Teaching mathematics has evolved from the traditional instrumentalist view where the focus is on knowledge mathematical facts, rules and methods as independent concepts, to the more contemporary constructivist approach which focuses on building on prior knowledge and experiences incorporating mathematical facts, rules and methods to problem solve and investigate new mathematical concepts. This will in turn, enable students to apply concepts in real life situations. Teaching thematically is an approach which allows concepts to be applied to real life situations. While the benefits and success of the constructivist approach for long term learning are widely acknowledged, a teacher’s ability to engage with and implement this approach to teaching numeracy relies largely on their knowledge, experiences, attitudes and beliefs.
Ma (1999) explains that the understanding of elementary mathematical ideas in essence underpin the development of all mathematics. Ma (1999) further suggests that these elementary mathematical concepts establish the basis on which future mathematical thinking is constructed. Mathematics can often be taught in discrete and separate ways to cover a specific curriculum. However Richhart (1994) and Nodding (1993) imply that teachers should not simply cover the curriculum but rather uncover it. Booker (2010) supports these suggestions by explaining that mathematics needs to be viewed as a cohesive body of knowledge rather than as a series of fragmented ideas.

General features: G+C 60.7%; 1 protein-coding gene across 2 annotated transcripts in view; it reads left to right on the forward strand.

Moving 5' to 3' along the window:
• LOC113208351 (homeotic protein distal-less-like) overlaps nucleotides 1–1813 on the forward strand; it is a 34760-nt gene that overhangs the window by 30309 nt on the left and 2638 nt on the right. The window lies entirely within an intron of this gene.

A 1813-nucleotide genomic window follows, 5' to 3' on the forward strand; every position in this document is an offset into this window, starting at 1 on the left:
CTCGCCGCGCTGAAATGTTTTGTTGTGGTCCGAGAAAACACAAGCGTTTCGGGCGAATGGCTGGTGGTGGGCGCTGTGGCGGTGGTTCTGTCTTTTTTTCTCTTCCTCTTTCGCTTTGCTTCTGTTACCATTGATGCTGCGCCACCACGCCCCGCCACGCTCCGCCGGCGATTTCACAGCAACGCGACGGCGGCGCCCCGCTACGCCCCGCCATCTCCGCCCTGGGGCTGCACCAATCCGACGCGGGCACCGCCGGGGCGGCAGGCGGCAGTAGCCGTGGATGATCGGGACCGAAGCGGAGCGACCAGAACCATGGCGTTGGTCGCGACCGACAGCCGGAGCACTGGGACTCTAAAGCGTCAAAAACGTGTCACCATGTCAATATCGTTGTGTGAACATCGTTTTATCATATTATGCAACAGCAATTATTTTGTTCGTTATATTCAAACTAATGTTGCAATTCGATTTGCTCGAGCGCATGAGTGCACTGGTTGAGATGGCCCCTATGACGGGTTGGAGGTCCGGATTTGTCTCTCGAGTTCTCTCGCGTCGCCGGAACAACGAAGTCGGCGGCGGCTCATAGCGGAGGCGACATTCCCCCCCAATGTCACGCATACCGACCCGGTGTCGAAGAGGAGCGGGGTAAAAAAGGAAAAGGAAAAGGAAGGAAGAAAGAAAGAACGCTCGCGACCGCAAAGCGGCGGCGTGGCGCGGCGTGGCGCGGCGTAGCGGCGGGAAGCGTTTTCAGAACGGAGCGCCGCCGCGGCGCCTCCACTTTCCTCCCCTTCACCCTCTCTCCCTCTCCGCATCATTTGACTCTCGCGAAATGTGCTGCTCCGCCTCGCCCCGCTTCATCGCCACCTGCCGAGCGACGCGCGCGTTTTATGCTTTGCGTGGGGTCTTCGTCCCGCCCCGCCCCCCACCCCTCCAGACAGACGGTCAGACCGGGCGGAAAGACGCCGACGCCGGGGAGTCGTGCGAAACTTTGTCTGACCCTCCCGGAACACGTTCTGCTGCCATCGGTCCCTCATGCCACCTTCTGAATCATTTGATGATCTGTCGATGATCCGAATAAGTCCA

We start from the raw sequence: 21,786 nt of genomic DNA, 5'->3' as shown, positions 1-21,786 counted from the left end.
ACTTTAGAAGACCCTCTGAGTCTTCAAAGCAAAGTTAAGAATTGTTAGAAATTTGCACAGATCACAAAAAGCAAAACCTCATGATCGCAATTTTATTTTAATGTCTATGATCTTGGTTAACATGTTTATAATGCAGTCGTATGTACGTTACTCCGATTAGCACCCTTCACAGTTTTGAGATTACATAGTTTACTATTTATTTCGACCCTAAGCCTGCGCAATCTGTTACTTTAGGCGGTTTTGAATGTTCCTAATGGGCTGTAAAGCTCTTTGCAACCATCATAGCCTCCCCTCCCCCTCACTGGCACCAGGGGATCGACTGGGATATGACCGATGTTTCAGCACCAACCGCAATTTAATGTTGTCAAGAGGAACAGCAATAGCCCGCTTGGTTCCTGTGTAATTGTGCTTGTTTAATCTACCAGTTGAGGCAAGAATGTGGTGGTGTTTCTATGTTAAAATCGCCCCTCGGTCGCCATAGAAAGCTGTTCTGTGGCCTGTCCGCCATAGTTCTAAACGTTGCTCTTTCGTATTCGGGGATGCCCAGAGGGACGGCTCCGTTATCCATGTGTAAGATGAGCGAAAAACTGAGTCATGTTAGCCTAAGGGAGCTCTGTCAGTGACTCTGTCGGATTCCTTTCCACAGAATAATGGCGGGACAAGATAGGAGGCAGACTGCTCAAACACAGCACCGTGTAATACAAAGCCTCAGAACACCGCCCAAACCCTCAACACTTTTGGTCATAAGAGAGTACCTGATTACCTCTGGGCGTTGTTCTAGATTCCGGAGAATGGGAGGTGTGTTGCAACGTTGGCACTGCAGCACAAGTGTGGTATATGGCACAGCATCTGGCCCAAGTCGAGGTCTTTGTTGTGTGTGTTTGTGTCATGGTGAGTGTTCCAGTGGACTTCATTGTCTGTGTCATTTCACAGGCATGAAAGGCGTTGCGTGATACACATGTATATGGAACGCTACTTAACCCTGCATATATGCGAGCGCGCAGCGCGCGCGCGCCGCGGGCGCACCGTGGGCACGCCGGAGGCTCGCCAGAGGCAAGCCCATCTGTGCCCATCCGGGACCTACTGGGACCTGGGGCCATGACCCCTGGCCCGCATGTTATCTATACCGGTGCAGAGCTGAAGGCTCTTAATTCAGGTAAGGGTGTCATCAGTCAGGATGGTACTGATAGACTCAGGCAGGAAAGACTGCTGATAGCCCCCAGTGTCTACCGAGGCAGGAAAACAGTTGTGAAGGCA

It is important for teachers to understand and foster new and ever evolving productive pedagogies. As previously briefly outlined, there has been a change in the way leading theorists believe to be the ideal way students should be taught for students to better learn and understand mathematics. Previously teachers would teach students with an instrumentalist view where mathematics is an accumulation of facts, rules and methods as separate entities. The more modern approach to teaching mathematics effectively, is the constructivist or problem solving view where mathematics is learnt through actively building on prior knowledge in a social and cultural context Ernest (1988). This constructivist theory has a emphasis on students constructing their mathematical meaning through dynamic problem solving activities and discussion.
The Australian Education Council [AEC], (1991); National Council of Teachers of Mathematics [NCTM], (2000) as cited in Nisbet, et al (2000) explains that the mathematics classroom environment should one where students are actively engaged in interpreting and making sense of their experiences, and the teacher is seen as the facilitator of learning. By incorporating this constructivist view on teaching mathematics, students will have a relational understanding where their mathematical knowledge is more adaptable to new concepts and contexts (Skemp, 1978). Booker et al (2010) explains that to acquire this way of thinking and understanding, it is fundamental...